To the question of what the general consensus on the election was, I found a sentiment that has been repeated hundreds of times since he won. Wilma said that, much like during the Bush presidency, she felt that she “didn’t have a president for the next four years.” My mind brought me to the protests in my city where thousands of people chanted in the streets that this man was not their president. It’s a horrible and culturally painful point that marginalized groups felt so deeply ignored, so lacking in representation, so completely attacked by their government, that they felt leaderless. This idea that he was not the president of all Americans screamed of the honest pain of oppression in the face of an uncaring administration.
America is a country with a tattered past, a country that claims and self-professes its progressive and egalitarian ideology, a country that laces freedom into the thread of our flag and into our morning coffee, into our national pride and our military conquests. We look at ourselves in a mirror of admiration, with the idea that we are the leaders of the world. And in a lot of ways, of course, we are. However, this election has forced us to look at ourselves honestly. Check the fabric at the seams and realize that some of it hasn’t been updated, some of it is racist or sexist in ways that we progressives consider dangerously antiquated. This election has forced us to recognize that no matter how far we think we’ve come – there are millions of people who wanted a man that did not respect the basic human rights of all people. To hear from the mouths of the first Americans that in 2016, a time following the great hope and change that President Barack Obama brought, they felt like they could not follow this country on its path, spoke volumes to who we are becoming as a nation.
Wilma told me a story about an experience that she had with a man of Caucasian descent who, in a post office queue, rudely remarked that she should go back to where she came from. She recalled that she told him exactly where she came from (Idaho) and that perhaps he should return to wherever his ancestors were from if he felt so disgusted by her presence. She told this story with pride and said that it was a comfort to her when she thought of the atrocities against her people. This anecdote was comical, but showed in a deeper, more sinister, and more pressing issue.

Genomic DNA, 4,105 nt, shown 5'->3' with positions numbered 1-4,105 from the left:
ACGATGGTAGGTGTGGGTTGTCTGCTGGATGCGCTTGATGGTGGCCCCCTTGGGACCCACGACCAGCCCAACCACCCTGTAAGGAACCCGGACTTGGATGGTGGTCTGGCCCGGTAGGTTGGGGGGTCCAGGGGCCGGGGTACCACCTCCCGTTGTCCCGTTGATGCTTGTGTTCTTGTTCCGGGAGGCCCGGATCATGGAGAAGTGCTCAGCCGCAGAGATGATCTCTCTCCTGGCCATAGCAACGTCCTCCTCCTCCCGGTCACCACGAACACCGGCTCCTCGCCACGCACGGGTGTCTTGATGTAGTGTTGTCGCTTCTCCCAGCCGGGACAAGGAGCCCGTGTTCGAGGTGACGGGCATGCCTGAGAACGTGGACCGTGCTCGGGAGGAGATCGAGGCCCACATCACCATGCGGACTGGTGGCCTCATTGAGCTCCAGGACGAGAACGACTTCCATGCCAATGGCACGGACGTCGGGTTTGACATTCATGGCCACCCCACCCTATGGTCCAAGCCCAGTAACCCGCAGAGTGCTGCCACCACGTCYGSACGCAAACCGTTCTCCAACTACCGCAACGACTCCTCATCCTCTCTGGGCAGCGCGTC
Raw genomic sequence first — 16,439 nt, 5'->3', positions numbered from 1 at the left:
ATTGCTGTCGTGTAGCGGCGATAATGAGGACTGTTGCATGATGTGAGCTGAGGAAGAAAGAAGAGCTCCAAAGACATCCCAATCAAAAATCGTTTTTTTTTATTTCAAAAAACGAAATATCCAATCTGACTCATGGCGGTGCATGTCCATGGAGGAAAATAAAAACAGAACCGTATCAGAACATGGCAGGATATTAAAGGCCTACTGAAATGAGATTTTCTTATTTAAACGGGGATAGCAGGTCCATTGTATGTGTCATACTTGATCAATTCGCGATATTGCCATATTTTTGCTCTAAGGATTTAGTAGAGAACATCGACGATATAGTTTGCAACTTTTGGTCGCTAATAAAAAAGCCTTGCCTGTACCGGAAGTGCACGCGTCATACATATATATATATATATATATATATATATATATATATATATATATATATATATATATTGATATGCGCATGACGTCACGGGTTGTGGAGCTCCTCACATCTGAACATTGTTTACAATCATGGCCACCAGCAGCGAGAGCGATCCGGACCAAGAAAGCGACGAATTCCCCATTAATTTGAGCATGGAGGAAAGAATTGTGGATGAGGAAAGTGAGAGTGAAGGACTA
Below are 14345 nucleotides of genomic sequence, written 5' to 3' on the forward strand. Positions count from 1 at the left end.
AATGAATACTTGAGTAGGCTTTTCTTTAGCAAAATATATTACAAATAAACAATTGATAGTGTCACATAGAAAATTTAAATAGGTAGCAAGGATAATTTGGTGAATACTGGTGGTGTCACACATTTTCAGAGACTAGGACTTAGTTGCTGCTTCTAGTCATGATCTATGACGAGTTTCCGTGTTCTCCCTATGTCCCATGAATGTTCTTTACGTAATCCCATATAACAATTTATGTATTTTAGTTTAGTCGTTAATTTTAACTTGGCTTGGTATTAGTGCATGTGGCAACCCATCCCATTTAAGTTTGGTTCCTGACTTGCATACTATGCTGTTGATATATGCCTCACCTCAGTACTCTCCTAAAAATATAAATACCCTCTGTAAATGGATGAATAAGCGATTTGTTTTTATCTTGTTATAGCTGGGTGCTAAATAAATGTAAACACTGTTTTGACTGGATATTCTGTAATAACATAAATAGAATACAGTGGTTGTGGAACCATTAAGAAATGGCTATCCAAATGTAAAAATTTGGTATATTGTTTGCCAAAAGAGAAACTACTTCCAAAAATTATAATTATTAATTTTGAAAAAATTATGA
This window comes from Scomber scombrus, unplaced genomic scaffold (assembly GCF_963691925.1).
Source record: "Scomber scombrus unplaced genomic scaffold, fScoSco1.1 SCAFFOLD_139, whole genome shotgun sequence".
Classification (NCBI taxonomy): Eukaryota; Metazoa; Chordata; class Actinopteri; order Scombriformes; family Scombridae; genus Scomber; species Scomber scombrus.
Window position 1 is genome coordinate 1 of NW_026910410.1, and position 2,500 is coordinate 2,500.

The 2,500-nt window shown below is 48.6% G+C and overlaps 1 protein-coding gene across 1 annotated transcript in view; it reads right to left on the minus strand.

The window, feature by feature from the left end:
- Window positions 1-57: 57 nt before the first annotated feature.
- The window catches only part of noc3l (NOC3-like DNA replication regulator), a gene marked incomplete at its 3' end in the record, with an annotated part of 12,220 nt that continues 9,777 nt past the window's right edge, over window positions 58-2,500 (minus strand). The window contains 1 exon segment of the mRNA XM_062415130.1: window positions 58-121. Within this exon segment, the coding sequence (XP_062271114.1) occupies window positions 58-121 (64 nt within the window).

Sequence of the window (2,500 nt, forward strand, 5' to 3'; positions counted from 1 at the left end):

Trump’s campaign has run and won on the idea of the construction of a wall that would shut out undocumented migrants, policies that would somehow locate and deport millions of these people, and either ban or register members of an entire religion. The idea that some should be allowed in this country and others not at all is fundamentally not American. America, as everyone knows, is a nation of immigrants. In fact, that man who spoke to Wilma was most likely if not definitely the descendant of an immigrant. These ideas are dangerous and divisive, and if put into legislation they will be terrifyingly perilous for millions that call this land home. But it seems with the great American century and the domestic issues becoming our focal point, with wars in far away lands, and the continuation of our self absorbed culture with social media – we seem to have forgotten our roots.
This is something the natives know well. The native peoples have always experienced a sort of otherization. Marginalized groups in general seem to live outside of the culture in the lack of representation in the media, the harmful and repeated stereotypes of their fashion, musical interest and intellectual ability. However, this for most groups has improved with the beginning decade of the 21st century. The group, however, who has seen no substantial improvement at all is the native population.
As a millennial who was born and raised in the digital age of constant cultural consumption, it would have been hard to miss anything that came up in regards to native recognition. The only things I could recall were racist, exotifying and othering of their humanity and always taking place in the pre-colonial era. And the wounds of this kind of cruel alienation are here today. When I asked the people I spoke to what they wanted Trump’s supporters and all of America to know, I was flooded with the same kinds of answers. They asked for respect, that their freedoms be protected, that their voices be heard. They wanted unity with their fellow citizen. They wanted kindness and solidarity for their struggles. They want clean water.
So as we move forward into the next four years of our lives as Americans under the reign of Trump, I hope that the wounds between us can be healed, that equality and justice can be found, and that we can become the America that our true founders wanted us to be.